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Freeview reception - all about aerials

Your ability to receive all the Freeview transmissions depends on the suitability of aerial: the design style, "group" and its physical location.

Your ability to receive all the Freeview transmissions depends
published on UK Free TV

Updated 8th January 2014.

Your ability of receive all the Freeview transmissions depends on the suitability of aerial

  • the design style,
  • the "group", and
  • its physical location.

Standard type - Yagi aerial



The standard type of TV aerial is known as the Yagi aerial. It is mounted on a pole, and consists of a rod with a reflector (shown green) at the back and many spiky elements (in grey) at the front. The connecting cable connects to the element nearest the reflector, known as the driver (shown in blue).

These Yagi aerials are directional and so pick up signals best from a transmitter that the rod points towards. The more elements the aerial has, the better it picks up a signal and becomes more directional.

A standard-type aerial is all that is required for digital TV reception in most places. These antennae have between 10 and 18 elements and a single reflector. These are recommended for new installations for good digital television reception, but will more often than not function perfectly in good reception areas.

Typically these aerials are designed to receive only some transmission frequencies - see "groups" below.

High Gain aerials



These aerials are designed for poor digital reception areas, and have two reflectors. For maximum signal strength, some digital high gain aerials have up to 100 elements. Since the switchover to digital-only transmissions back in October 2012, most UK households now have good quality digital TV signals.

A more expensive aerial is only required where the signal strength is low, but can often provide the whole Freeview reception where it might otherwise be impossible.

The CAI (that represents aerial installers) has four standards for digital TV aerials. The highest standard "1" is for homes on the fringes of coverage areas, intermediate standard "2" is suitable for use within the coverage area; minimum standard "3" is for good coverage conditions.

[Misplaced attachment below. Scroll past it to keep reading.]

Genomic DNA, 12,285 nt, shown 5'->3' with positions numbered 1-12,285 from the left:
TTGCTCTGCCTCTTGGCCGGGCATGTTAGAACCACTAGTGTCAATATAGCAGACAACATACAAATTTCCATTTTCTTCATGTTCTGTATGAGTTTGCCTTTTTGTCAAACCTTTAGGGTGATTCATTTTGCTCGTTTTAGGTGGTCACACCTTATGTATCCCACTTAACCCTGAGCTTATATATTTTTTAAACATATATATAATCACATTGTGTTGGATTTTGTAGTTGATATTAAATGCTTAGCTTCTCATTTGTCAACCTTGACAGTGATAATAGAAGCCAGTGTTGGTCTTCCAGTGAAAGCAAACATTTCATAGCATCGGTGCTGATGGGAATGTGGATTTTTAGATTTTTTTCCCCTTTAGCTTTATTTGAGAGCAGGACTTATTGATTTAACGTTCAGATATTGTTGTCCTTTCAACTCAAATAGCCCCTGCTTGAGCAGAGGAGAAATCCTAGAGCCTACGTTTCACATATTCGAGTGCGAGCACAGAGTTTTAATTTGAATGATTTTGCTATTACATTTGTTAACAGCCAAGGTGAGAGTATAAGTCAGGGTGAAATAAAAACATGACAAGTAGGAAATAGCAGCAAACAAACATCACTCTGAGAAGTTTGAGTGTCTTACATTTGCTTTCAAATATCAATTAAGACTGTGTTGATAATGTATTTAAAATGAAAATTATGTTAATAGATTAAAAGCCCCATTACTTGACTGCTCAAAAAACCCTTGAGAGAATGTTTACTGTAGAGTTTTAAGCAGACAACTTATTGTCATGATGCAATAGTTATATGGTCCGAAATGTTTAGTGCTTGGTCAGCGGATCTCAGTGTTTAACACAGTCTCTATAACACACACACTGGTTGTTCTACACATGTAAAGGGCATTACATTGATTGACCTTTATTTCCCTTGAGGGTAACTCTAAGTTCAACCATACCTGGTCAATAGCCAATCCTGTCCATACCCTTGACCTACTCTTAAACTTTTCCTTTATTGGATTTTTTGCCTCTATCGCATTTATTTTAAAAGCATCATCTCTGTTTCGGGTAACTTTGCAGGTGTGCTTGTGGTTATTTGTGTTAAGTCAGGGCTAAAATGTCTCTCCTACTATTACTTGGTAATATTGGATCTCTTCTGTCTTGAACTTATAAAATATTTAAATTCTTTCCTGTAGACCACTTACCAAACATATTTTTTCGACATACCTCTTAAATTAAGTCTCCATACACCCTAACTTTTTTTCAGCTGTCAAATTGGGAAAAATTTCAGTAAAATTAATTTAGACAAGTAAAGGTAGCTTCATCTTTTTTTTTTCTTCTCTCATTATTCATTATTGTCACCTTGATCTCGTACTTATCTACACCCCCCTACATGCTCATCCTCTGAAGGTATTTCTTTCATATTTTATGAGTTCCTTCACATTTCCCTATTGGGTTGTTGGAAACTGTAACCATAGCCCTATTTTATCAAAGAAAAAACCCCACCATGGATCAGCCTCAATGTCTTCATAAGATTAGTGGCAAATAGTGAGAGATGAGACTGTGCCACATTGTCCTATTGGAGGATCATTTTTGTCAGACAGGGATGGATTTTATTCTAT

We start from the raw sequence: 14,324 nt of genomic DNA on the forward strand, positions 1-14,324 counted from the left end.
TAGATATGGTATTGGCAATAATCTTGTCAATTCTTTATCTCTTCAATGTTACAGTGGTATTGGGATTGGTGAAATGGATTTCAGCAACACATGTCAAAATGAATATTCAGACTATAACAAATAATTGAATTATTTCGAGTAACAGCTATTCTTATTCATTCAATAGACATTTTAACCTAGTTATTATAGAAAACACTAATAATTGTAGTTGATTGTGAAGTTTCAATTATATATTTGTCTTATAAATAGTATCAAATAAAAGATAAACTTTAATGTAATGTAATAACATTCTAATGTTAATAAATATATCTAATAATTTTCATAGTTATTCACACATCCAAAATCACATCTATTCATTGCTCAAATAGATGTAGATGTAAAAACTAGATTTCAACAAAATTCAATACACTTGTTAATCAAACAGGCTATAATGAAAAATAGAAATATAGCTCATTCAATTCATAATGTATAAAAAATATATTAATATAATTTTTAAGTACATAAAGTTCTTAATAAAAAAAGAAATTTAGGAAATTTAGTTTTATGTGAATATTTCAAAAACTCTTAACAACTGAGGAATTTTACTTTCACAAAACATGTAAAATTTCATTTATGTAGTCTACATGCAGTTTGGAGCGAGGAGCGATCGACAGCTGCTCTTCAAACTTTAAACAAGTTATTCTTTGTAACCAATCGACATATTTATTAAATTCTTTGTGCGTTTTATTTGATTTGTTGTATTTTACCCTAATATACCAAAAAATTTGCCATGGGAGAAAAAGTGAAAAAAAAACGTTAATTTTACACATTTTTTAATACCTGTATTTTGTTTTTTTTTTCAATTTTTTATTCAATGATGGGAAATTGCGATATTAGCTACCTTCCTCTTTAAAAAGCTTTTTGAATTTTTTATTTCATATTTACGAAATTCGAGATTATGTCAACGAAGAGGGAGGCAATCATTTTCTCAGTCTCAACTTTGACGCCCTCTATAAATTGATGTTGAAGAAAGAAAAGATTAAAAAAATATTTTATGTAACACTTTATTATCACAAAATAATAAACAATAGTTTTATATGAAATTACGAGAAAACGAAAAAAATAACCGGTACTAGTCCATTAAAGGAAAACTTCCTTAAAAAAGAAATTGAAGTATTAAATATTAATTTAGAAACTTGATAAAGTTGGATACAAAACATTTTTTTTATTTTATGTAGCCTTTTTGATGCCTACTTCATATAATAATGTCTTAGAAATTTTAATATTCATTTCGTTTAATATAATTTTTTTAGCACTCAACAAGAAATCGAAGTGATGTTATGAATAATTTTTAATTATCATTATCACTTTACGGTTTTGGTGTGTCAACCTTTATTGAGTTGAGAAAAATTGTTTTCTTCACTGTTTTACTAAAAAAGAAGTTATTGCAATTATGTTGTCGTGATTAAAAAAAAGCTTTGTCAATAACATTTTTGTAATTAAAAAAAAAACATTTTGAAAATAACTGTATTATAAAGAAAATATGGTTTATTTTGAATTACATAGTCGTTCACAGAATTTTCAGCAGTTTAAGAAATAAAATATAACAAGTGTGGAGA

These aerials can be either wideband, or receive only selected frequencies - see "groups" below.

Grid



You may haved used a 'Grid aerial' for analogue reception, but as they are generally unsuitable for Freeview reception, they have now generally been replaced by the Yagi type. However in some places a Grid aerial installation may work for Freeview: otherwise replace with a standard Yagi aerial.

Indoor

Indoor aerials are generally not suitable for Freeview reception. In areas of good signal strength it is often possible to receive some transmissions. Even where an aerial works, people often find that may get interruptions to their viewing (or recording).

Loft mounted

Loft mounted arrivals are not generally recommended for Freeview reception, as the roof tiles and plumbing will degrade the signal. Some compensation for this loss of signal can be made by using satellite-grade cable to connect the set top box to the aerial.

Positioning

The best position for a TV aerial is mounted outdoors, as high from the ground as possible, pointing directly at the transmitter. The signal can be blocked by hills and tall buildings. It should be positioned away from any other aerials.

Horizontal or vertical?

The transmitter will either use vertical mode which requires the elements of your aerial to be up-down, or horizontal mode which requires them to be level with the ground.

Groups

Both analogue and digital television is transmitted the same group of transmission frequencies (known as channel 21 through to 60). A coloured marking on the aerial shows the group.



To create the best possible analogue picture, TV transmissions from adjacent transmitters have been designated to several different groups of frequencies. By using an aerial that receives only the channels in the correct group, the analogue picture can be kept free from interference.